María recalls setting up at the base of the lighthouse while visitors were scattered up six flights of stairs all the way to the top. Thanks to the natural acoustics in the building, the music Amiina performed that day filled the whole space and was as clear on the ground floor of the lighthouse as at the top. At the end of the show, a father with two young boys approached the band. He had been standing at the very top of the lighthouse for the whole set. “I felt this strange feeling that the lighthouse was producing music instead of light,” María recalls him saying. “I felt like the music came from down there, up to the lens, and then [was projected] out over the sea.”
Inspired by this experience and poised for big changes within the band, Amiina set off, accompanied by a photographer, one spouse, one newborn baby and another about to be born, playing an intimate series of live shows in lighthouses around Iceland. Now, four years, two new members, and one album later, Amiina is releasing ‘The Lighthouse Project,’ a collection of new live recordings of the songs played on that tour. “It is like a memory,” María says. “A photo album that you take out and flip through.”
A delicate balance
Amiina was founded by Edda Rún Ólafsdóttir, Hildur Ársælsdóttir, María Huld Markan Sigfúsdóttir and Sólrún Sumarli›adóttir in the late 1990s as a string quartet with multi-layered and richly inventive instrumentation; in addition to the aforementioned saws, glasses, and string instruments, their compositions make use of xylophones, bells, synthesizers, kalimbas, and all manner of harps, among other things. There is an incredible generosity in their music—every sound, from the focal melody to the smallest chime, is given equal weight and importance. “We’ve always worked as though everyone had one fourth of a cake and then we put it together as a whole,” Maria says.
It is, of course, a difficult balance to maintain, especially now that Amiina is a sextet, having gained drummer Magnús Tryggvason Eliassen and electronic musician Kippi Kaninus in 2009. But the group has certainly benefitted from this “broader sonic palette,” not least during their live performances. “When you are performing, it is really nice to have power and volume on stage. When the four of us were touring together we sometimes felt exhausted,” María says. “We had been playing all these delicate things, we felt out of breath from all the tiptoeing. So we really like the other side to turn the volume up.”
Amiina’s compositions and arrangements develop collaboratively, often with members splitting up into pairs or small groups to work on song ideas together before presenting them to the rest of the band. “Usually we don’t really talk about what we are going to do. We just do it,” María says, “and we are always amazed, the outcome is always independent from us.”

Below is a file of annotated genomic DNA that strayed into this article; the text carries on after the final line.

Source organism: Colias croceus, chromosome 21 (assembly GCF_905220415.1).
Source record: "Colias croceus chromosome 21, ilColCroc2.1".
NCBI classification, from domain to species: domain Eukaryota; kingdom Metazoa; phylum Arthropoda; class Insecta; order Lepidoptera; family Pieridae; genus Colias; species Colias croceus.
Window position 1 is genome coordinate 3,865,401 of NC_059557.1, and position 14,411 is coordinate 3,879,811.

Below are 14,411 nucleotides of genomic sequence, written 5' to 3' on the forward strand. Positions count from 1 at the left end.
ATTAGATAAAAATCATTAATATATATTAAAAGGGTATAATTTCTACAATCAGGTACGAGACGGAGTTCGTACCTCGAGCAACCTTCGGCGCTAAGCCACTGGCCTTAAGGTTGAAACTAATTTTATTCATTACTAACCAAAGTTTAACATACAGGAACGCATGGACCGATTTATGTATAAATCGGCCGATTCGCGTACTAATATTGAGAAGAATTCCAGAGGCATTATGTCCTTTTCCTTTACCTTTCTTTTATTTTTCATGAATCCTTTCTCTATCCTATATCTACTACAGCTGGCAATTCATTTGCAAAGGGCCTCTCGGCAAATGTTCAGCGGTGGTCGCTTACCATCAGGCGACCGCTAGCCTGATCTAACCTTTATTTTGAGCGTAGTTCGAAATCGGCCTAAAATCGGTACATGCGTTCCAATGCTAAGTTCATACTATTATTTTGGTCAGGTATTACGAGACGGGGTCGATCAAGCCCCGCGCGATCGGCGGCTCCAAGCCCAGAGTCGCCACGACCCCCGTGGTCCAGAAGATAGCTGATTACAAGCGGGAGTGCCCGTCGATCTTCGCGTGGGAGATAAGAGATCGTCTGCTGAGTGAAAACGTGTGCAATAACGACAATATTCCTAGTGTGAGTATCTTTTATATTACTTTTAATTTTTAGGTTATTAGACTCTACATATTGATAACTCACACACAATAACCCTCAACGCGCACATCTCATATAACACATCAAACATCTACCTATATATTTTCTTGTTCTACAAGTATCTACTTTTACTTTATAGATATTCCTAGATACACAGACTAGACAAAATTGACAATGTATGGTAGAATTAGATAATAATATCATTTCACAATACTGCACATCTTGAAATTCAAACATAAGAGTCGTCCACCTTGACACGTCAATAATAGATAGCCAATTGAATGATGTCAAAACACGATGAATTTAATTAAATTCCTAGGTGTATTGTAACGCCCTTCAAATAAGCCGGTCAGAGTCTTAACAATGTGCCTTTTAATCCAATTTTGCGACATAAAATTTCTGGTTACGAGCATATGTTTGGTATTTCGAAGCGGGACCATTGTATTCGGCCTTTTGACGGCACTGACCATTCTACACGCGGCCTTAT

Reacting in the now
There are a few new singles on ‘The Lighthouse Project,’ but overall, the album is an opportunity for Amiina to revisit familiar songs from their debut album ‘Kurr.’ When asked why the band has chosen to revisit these songs and this project now, María reflects that the three years that have passed since the original lighthouse tour have given everyone involved the necessary perspective to get the most out of the material. “When we started listening to the recordings, we decided that this was too good to leave behind,” she says, sometimes you have to have some distance to see where the good parts and the not so good parts are.”
The band made several live recordings of each song on the album, with all of the members recording their instrumentation in the same take instead of separately, as is often the case with studio albums. This live approach makes it more musical, María says. “You have to react in the now to what’s happening.” The goal, of course, was to retain the intimacy of the original performances, to give the listener the feeling that they were hearing the set “in someone’s living room.”
Amiina is excited about releasing ‘The Lighthouse Project,’ their first album in three years, but they aren’t by any means slowing down with their other projects. The band will be spending the next year or so working on their next studio album, and will also be performing at All Tomorrow’s Parties, a music festival held at the former NATO base in Keflavík in June. They have been working on classical recordings with an American company, which is designing an app dedicated to the music of the composer Bach. Amiina has also been invited to the Cork Opera House in Ireland to collaborate with sixth grade students on musical interpretations of Amiina’s music using the Indonesian gamelan. This project has cleverly been dubbed “Gamiina.” Moreover, each member of Amiina has their own family life and independent projects—some musical, some not—which they cultivate outside of their work as a band.
“That’s kind of our world now,” María says. It is a difficult balance, but Amiina is just one element of all of our lives. It doesn’t need to be the main thing; it doesn’t need to dominate us. It’s something that is always there and we can come in and out of. We don’t have any expectations of Amiina growing bigger and more famous. We don’t need that, and the music doesn’t ask for it. It’s just rolling there, steadily.”
In 2009, the founding members of the eclectic, multi-instrumental band Amiina were invited to play a concert in a lighthouse on the Reykjanes peninsula for an unsuspecting audience, mostly parents and children who were there for a family festival over the weekend. “It was a funny moment for us,” violinist María Huld Markan Sigfúsdóttir says. “We knew that the people there knew nothing about us and were probably really surprised to see us banging saws and playing glasses.”